HISTORY In the mid 1800's, the small trading town called Silver Run (after one of the many creeks in the area) was identified with the railroad station named for Colonel Arnold Seale--first as Seale's Station in 1856, and then simply as Seale. The county seat was moved from Crawford to Seale, the geographical center of Russell County, in 1868, and a two-story courthouse was built in the center of town. Soon, Seale had a hotel, a bank, a drugstore, a school, and several general mercantile stores, warehouses, mills, and churches.  In 1935, the county seat was again moved, this time to Phenix City. (Phenix City and Hurtsboro are now the only incorporated towns in Russell County.) The courthouse was abandoned as a branch judicial center in 1943. After being used as the Seale High School basketball court in the 1950s, the second-floor courtroom later became a home for hundreds of pigeons, and the building was left to deteriorate. The hotel, bank, drugstore, mercantile stores, warehouses, and mills also closed; most of these buildings have disappeared. 

Today, Seale is the home of three large schools in the Russell County School System: Russell County High School, Russell County Middle School, and Oliver Elementary School. The secondary students are bussed from Ladonia, Crawford, Dixie, Ft. Mitchell, Pittsview, Glenville, Uchee, Cottonton, Hatchechubbee, and Hurtsboro. We have approximately ten churches and several garages, filling stations, grocery stores, and restaurants. Our post office serves over 1500 mailboxes on four routes.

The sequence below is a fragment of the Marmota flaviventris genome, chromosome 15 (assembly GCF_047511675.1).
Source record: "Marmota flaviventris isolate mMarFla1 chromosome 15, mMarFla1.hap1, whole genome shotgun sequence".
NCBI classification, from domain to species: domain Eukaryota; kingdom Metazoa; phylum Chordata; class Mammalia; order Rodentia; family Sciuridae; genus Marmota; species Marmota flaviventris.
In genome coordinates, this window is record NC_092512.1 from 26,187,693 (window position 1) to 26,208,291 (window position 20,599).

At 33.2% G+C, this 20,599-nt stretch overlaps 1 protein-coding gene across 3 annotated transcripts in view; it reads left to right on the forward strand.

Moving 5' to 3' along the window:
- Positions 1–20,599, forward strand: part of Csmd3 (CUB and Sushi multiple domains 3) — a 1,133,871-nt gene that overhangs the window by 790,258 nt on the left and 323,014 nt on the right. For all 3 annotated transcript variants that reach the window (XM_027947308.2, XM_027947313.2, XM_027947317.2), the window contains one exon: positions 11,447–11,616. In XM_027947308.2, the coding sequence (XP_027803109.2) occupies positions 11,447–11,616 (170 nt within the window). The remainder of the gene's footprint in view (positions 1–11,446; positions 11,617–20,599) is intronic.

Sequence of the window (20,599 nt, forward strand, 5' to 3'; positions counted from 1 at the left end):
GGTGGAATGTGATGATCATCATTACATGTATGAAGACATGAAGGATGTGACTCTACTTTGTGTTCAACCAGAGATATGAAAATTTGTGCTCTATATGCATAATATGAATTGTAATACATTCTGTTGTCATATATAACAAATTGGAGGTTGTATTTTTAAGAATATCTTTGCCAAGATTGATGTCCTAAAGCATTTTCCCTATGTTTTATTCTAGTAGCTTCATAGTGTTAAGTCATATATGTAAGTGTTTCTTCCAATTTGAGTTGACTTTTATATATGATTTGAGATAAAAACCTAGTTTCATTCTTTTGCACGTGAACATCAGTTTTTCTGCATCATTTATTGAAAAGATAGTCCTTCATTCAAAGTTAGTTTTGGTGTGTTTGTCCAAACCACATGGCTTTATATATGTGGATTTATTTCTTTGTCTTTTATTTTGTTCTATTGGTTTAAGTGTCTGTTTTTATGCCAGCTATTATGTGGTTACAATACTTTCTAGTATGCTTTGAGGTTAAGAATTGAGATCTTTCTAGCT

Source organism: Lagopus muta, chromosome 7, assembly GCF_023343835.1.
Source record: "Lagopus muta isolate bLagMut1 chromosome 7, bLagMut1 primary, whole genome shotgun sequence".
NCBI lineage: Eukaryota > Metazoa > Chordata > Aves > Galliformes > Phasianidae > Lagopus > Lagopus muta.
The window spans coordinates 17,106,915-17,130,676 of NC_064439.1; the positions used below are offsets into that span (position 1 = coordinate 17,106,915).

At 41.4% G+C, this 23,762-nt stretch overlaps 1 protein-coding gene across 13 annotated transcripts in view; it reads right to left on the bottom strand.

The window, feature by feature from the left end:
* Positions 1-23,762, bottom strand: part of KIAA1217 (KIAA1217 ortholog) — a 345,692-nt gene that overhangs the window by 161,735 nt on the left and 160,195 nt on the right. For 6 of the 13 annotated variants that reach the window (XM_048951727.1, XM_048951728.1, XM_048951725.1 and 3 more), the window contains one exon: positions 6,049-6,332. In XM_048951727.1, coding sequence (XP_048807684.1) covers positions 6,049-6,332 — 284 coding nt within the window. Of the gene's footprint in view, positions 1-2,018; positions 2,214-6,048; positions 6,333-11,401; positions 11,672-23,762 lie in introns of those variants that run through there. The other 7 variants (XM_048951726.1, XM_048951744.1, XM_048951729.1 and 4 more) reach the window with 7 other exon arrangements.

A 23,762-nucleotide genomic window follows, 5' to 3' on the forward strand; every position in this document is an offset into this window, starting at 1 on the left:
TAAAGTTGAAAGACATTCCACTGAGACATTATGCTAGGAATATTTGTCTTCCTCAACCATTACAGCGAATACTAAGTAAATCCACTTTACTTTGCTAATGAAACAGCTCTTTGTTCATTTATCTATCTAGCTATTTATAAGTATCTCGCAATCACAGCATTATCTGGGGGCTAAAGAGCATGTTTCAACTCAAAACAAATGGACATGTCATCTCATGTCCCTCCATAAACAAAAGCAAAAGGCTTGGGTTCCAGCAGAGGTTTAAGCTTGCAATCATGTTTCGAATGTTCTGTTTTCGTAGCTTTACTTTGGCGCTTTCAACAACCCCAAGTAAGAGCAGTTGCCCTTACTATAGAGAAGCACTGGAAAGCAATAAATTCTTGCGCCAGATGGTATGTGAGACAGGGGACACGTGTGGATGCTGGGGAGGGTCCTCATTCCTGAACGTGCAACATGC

History of the Seale Post Office

Although Seale is technically in the Central Time Zone, most of the residents choose to live on Eastern, or "fast" time, because so many of us work in Columbus or Ft. Benning.

The old courthouse building was saved in 1975 by a committee of concerned citizens and was improved (new roof, electricity, air-conditioning, kitchen) every year with the proceeds of the annual Old Russell County Courthouse Fair on Labor Day.  The Fair was discontinued in 1999.  The old courthouse is now a site for meetings, weddings, and family reunions.